This concern is magnified by the fact that UCLA running back, Johnathan Franklin, was still on the board. Thought of by some to be the best back in the draft, Franklin fell to the 4th round and the 125th pick before he was selected by the Packers. Franklin played all four years at UCLA, appeared in 52 games, accumulated 4,369 yards rushing and 513 yards receiving, while totaling 34 total touchdowns. Last season with the Bruins, he accounted for over 2,000 yards of total offense. Those stats are hard to argue with, but it might have been the fact that Chiefs were looking for a larger back. Franklin is just 5-10 and 205 lbs while Davis is 6-0 and 226 lbs.

In that case, Stanford’s running back, Stepfan Taylor, could have been their man. Weighing in at 214 lbs, Taylor played 4 years for the Cardinal, while accumulating 4,300 yards of rushing and 778 yards receiving during that time. Both Taylor and Franklin give you the consistency you are looking for, and could even be found later in the draft rather than with a third round pick – Taylor went in the 5th round with the 140th pick to the Cardinals. But maybe the mileage these guys had was a concern, which in that case, Davis makes a lot of sense. He hasn’t put up that many at all.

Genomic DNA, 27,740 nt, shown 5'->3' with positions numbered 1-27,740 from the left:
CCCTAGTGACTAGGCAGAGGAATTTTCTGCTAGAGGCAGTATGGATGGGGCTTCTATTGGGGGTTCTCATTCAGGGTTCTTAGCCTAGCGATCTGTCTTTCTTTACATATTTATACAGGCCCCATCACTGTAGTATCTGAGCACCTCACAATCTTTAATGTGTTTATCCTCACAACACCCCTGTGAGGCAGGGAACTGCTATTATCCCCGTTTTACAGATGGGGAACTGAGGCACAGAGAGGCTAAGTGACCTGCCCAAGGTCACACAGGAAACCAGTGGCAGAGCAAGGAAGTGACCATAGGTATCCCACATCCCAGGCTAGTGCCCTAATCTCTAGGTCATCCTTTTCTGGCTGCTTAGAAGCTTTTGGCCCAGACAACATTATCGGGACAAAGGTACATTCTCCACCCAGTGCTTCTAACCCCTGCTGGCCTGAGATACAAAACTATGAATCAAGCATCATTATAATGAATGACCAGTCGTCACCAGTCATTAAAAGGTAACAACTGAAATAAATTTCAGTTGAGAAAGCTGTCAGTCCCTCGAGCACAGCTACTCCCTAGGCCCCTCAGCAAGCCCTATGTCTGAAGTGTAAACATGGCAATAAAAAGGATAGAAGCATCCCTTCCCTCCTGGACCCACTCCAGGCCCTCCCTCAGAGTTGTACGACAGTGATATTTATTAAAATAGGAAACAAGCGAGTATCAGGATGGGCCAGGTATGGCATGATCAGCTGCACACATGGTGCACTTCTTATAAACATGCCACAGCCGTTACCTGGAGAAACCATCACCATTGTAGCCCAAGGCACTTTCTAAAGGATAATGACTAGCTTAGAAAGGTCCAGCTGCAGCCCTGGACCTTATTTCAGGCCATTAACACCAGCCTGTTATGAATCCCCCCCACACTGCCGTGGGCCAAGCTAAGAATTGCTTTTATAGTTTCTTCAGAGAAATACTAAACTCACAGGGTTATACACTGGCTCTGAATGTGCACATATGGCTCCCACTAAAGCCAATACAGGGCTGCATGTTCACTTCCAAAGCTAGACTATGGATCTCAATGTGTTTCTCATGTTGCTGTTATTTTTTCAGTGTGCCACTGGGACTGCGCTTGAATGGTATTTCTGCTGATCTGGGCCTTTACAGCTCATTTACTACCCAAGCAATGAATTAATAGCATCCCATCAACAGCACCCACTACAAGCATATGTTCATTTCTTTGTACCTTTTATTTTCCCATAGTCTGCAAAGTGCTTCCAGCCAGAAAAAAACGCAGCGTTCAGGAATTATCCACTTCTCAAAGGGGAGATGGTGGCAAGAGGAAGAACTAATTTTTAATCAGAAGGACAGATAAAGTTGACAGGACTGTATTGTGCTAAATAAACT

Next, I’m going to move on to the Chiefs 2nd sixth round pick: Braden Wilson. ‘Pack it up boys, the draft is pretty much over, there’s no one left so we might as well pick up a full back.’ That’s what I imagine a GM saying when he actually agrees on drafting a full back, especially before the 7th round. And even when it is in the 7th round, such as Shane Bannon in 2011 with the Chiefs, it’s usually a wasted pick because … well … it’s not 1974 anymore. I always find it odd to draft full backs in today’s NFL when so many are available as UDFAs; it’s even crazier to think of a full back in Andy Reid’s West Coast Offense.